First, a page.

Massachusetts State House
Massachusetts State House

As mentioned, this summer I am working on the Housing and Testing department of MCAD. The department is responsible for investigating complaints regarding housing discrimination. In addition, the department runs tests in all areas to find out if discrimination is occurring. For example, if the MCAD receives multiple complaints about housing discrimination from a certain realty office or landlord, the department would create a test and send out trained testers to find out if discrimination is taking place. This may be in the form of sending one white person and one person of another ethnicity (based on the ethnicity of the people alleging discriminatory practices) with similar credentials to see if the second person is treated differently.

MCAD, located on the sixth floor
MCAD, located on the sixth floor

My first week at MCAD mostly consisted of intense training. The new summer interns received training for four (4) days in Massachusetts state law and MCAD practices. We learned that most of the complaints filed at MCAD fall under Massachusetts law 151B Section 4, which lists protected categories that are unlawful to discriminate against. While I will learn more about my exact responsibilities next week, as of now, I am to do at least one day of complaint intake. This involves meeting with people who come to the office to allege discrimination. My job is to help them draft and file a complaint. Additionally, a lot of the work I will be doing involves reading through case files and contacting either the complainant or the respondent to continue the investigation process.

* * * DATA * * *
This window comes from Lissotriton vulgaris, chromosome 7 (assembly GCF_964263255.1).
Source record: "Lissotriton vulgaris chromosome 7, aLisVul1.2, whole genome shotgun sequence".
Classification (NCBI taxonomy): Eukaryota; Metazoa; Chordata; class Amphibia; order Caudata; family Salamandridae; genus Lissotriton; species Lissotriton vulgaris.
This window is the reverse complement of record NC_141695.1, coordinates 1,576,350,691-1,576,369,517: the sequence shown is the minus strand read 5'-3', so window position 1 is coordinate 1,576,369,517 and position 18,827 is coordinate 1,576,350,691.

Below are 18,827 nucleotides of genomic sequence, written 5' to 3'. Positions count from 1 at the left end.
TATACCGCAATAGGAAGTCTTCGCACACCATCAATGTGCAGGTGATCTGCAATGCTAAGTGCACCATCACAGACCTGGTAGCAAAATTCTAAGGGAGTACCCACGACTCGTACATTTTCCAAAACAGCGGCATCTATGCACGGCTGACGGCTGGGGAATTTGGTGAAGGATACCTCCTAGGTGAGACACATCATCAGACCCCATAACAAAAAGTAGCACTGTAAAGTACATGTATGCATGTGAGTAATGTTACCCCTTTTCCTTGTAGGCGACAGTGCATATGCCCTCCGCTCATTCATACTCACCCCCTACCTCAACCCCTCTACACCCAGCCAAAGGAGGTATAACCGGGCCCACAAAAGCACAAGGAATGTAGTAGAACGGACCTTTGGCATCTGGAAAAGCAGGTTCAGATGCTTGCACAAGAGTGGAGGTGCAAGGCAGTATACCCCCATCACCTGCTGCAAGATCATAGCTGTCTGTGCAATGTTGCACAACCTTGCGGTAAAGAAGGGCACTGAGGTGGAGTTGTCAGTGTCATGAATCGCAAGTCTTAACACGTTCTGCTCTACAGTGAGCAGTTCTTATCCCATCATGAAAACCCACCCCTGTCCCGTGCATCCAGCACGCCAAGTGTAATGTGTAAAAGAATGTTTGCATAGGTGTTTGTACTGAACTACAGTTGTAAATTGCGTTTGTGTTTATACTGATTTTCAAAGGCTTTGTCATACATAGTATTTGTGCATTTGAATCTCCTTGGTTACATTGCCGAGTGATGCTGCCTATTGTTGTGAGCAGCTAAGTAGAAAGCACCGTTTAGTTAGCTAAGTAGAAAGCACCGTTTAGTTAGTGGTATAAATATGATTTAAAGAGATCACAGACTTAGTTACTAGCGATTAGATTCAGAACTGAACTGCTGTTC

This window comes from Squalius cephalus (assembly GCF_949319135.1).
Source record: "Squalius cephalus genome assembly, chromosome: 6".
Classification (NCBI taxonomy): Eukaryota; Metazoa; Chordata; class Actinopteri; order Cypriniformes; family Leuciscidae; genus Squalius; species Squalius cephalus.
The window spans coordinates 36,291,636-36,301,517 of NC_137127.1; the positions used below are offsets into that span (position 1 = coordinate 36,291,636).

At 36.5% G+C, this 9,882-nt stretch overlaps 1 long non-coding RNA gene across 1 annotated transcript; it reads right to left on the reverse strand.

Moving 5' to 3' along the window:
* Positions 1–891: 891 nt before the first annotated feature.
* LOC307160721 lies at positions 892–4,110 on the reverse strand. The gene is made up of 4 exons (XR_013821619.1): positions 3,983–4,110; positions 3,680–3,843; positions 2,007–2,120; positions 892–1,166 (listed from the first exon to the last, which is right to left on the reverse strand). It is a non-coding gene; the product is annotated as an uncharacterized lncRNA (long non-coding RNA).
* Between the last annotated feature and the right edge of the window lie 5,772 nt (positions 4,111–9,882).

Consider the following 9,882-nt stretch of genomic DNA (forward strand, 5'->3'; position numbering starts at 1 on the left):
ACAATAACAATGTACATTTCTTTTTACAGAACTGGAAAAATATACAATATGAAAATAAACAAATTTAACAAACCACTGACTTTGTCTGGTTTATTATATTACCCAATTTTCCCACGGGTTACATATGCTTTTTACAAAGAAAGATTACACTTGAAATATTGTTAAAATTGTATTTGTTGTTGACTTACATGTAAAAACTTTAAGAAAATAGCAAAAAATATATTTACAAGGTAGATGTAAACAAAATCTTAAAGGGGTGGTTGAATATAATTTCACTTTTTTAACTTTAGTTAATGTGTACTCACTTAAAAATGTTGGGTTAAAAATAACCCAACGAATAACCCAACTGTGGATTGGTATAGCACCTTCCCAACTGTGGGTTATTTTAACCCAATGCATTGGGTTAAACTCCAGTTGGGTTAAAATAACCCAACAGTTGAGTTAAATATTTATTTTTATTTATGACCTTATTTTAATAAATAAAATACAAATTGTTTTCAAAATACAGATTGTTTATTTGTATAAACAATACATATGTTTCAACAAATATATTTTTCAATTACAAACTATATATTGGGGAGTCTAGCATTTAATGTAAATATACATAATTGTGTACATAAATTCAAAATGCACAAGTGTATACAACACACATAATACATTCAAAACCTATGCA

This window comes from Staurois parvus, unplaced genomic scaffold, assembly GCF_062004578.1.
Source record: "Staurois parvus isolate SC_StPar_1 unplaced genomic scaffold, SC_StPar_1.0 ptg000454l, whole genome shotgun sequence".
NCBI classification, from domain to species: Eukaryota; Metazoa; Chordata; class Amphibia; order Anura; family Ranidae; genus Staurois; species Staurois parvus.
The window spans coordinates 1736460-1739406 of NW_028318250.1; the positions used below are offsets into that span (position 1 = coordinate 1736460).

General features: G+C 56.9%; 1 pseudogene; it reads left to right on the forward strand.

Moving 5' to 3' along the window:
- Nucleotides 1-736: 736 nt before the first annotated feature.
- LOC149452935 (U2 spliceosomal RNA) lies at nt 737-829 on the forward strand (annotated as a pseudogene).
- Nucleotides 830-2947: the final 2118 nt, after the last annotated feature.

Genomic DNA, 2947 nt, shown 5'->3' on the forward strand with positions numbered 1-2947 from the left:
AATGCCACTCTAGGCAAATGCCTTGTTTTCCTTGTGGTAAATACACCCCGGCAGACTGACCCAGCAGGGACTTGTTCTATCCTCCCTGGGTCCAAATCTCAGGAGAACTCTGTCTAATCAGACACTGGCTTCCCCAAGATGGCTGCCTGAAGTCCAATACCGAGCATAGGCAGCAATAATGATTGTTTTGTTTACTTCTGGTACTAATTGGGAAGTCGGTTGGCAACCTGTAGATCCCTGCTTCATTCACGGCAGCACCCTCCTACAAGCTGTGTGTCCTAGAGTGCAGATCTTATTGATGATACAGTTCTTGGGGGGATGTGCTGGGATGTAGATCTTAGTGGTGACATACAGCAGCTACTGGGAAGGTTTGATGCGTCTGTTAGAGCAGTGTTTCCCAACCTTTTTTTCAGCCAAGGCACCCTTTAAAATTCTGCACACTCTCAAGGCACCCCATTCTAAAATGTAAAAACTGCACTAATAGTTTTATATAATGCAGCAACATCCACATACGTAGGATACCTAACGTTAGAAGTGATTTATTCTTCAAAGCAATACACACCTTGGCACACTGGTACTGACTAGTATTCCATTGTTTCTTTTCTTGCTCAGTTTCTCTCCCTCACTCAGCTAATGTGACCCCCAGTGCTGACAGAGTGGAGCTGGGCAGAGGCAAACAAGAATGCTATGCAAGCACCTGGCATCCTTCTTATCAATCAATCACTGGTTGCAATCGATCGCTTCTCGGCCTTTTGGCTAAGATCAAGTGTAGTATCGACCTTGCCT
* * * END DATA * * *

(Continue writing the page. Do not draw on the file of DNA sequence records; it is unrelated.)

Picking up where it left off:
One of my goals for this summer is to fully familiarize myself with Massachusetts discrimination law as well as how the MCAD process impacts individuals who have faced discrimination. That said, the first week has already shown me that while there are myriad people willing to fight for the rights of others, most cases take an extremely long time and those who are discriminated against still suffer, even if they recover damages in the end.

Additionally, I have found through training that while many people are covered under the protected categories in 151B Section 4, there are still groups of people that I believe should also be protected but are not. One obvious group is social class (upper class, middle class, lower class, etc). While Massachusetts housing law makes Section 8 (people receiving money from the government) a protected class, people can still be lawfully discriminated against for their class in all other types of law such as employment.

Finally, we had an interesting discussion in training about an idea going around in Massachusetts about making physical appearance a protected category. The way many people see it, there is no doubt that people are treated differently based on their physical appearance. The question of how to define this concept in legal terms remains unanswered. Thus, my hope for the summer is to learn how certain protected categories came into being and how new ones can be defined and added to state (and federal) law.

Boston Common, right next to my office